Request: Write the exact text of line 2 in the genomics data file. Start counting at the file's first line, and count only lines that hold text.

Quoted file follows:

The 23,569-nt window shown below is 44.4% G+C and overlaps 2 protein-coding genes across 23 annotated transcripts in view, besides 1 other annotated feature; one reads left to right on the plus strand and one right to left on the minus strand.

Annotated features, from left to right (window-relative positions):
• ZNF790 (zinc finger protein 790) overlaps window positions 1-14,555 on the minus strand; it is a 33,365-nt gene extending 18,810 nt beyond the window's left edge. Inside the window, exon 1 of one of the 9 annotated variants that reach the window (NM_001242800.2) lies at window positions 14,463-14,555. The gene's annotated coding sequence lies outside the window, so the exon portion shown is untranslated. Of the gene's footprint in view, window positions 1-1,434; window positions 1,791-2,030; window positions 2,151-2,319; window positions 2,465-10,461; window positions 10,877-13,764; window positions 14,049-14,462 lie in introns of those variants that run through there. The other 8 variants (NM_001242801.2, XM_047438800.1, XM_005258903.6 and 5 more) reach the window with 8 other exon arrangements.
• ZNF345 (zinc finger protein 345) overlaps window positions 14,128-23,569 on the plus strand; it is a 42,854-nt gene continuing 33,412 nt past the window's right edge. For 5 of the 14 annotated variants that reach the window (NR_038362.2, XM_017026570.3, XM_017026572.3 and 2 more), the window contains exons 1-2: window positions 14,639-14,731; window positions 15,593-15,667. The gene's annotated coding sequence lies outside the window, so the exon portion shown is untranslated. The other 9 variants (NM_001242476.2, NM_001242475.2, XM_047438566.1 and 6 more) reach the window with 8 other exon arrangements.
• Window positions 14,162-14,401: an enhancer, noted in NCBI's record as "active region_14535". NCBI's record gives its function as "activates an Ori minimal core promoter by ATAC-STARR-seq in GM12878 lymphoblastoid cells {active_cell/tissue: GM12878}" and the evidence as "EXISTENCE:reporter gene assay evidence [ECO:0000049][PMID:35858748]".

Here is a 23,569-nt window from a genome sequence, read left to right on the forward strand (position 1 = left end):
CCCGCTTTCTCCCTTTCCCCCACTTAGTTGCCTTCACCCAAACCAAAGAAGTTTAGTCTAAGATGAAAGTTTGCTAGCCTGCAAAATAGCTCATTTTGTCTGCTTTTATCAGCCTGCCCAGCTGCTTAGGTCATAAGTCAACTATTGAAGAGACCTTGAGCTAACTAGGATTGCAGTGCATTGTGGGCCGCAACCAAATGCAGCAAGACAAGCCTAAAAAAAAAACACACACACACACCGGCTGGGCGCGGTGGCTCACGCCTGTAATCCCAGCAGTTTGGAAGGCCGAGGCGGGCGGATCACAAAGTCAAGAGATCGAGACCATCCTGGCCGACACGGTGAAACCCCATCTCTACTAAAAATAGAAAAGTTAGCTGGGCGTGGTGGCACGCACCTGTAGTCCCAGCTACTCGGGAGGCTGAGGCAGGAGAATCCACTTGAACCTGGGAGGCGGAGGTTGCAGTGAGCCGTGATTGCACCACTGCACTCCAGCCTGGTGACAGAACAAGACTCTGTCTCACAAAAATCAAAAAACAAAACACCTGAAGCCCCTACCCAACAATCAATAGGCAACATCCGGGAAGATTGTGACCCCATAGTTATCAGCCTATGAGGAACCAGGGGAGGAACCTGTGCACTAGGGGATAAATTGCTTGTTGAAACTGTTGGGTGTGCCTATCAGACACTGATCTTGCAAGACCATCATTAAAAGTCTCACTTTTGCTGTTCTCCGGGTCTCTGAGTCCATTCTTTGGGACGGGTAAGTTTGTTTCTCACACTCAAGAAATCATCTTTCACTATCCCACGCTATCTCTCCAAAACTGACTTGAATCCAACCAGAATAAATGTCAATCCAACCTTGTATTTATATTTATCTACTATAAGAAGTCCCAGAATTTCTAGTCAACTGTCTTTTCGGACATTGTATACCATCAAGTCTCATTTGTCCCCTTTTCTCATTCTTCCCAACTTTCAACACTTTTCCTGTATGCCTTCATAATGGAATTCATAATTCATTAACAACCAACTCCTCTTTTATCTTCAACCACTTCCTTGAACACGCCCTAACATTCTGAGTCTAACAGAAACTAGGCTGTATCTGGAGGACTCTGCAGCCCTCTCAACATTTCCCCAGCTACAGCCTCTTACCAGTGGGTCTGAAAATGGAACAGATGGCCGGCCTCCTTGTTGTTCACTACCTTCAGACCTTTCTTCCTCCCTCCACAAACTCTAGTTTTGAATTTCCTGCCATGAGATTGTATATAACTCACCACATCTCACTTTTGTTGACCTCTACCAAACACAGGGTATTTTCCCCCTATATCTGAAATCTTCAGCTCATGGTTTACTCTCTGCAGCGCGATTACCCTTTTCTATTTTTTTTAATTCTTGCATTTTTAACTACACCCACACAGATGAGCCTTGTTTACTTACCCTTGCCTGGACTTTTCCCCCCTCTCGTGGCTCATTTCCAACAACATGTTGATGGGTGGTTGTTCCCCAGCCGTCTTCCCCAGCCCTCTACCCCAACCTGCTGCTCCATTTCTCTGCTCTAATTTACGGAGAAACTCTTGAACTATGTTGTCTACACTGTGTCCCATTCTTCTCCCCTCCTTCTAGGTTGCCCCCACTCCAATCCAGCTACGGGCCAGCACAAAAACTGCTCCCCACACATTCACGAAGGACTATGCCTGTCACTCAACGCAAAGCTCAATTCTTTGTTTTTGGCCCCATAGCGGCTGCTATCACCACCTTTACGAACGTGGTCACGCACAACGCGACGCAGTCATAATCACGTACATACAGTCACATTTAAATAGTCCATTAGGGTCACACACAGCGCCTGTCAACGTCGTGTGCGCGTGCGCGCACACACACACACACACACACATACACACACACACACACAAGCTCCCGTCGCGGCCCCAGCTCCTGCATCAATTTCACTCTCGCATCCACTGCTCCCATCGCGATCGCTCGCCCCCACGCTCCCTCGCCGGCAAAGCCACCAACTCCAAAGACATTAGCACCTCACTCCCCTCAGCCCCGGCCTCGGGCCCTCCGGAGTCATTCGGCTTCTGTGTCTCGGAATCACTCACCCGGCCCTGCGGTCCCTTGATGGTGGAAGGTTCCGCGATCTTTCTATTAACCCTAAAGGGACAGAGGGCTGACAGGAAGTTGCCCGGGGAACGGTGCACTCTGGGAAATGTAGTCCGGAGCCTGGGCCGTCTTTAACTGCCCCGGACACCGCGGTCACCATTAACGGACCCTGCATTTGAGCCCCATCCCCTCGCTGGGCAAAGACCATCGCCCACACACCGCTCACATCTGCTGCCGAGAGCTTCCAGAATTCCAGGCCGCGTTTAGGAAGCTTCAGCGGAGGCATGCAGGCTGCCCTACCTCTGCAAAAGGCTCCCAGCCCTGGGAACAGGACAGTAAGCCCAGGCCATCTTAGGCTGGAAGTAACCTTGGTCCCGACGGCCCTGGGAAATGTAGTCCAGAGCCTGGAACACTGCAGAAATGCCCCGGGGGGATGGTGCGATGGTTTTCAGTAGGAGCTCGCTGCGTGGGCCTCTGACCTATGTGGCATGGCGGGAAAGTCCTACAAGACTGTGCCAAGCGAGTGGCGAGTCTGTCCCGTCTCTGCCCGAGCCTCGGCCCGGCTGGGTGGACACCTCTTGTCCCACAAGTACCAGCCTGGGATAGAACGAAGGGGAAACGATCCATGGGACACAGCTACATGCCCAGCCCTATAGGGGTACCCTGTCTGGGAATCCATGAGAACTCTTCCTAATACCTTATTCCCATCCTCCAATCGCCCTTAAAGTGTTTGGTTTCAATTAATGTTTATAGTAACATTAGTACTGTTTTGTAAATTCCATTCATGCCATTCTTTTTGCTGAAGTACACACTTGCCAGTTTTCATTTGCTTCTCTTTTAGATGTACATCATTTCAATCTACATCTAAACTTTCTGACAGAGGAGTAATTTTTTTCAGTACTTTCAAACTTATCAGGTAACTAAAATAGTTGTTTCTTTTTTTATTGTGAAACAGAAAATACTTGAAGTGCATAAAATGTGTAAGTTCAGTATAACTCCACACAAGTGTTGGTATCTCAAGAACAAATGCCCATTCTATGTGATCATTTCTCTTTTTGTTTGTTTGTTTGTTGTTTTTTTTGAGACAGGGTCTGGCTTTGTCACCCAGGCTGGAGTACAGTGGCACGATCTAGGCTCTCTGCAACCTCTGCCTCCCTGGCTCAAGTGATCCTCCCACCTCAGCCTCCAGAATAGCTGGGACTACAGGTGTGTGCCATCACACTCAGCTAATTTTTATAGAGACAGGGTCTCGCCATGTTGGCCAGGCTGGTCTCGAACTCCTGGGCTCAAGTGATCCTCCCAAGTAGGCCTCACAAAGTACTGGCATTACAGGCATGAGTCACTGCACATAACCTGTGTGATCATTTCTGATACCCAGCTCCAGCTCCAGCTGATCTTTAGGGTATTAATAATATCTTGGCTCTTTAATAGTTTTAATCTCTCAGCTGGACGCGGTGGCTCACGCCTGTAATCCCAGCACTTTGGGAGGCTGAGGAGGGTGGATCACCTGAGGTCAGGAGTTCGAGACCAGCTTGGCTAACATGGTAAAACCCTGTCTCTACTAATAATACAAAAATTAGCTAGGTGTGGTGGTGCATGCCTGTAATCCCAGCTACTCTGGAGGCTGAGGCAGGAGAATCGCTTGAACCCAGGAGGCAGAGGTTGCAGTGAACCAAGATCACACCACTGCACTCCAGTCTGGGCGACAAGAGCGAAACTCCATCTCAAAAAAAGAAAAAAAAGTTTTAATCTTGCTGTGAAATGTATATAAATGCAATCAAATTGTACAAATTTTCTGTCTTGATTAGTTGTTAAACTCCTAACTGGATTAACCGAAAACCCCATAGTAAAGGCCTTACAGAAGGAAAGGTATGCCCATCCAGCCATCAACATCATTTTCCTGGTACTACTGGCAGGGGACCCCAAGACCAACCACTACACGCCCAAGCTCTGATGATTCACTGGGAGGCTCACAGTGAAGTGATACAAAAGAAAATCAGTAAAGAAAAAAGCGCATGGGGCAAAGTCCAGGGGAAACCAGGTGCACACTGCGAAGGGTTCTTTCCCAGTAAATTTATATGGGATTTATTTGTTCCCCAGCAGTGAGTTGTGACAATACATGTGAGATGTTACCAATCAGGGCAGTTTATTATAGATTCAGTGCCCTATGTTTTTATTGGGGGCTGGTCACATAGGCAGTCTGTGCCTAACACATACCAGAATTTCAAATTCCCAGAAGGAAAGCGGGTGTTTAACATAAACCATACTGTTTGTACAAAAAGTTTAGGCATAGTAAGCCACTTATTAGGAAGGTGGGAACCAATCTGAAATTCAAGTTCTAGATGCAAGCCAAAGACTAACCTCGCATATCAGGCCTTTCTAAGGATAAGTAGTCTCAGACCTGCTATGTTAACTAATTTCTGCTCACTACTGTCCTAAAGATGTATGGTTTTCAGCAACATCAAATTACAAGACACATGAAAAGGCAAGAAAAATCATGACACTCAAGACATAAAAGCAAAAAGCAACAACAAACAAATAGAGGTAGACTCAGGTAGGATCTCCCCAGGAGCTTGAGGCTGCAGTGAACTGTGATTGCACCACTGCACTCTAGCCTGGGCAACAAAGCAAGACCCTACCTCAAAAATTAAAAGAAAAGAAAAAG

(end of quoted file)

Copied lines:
Annotated features, from left to right (window-relative positions):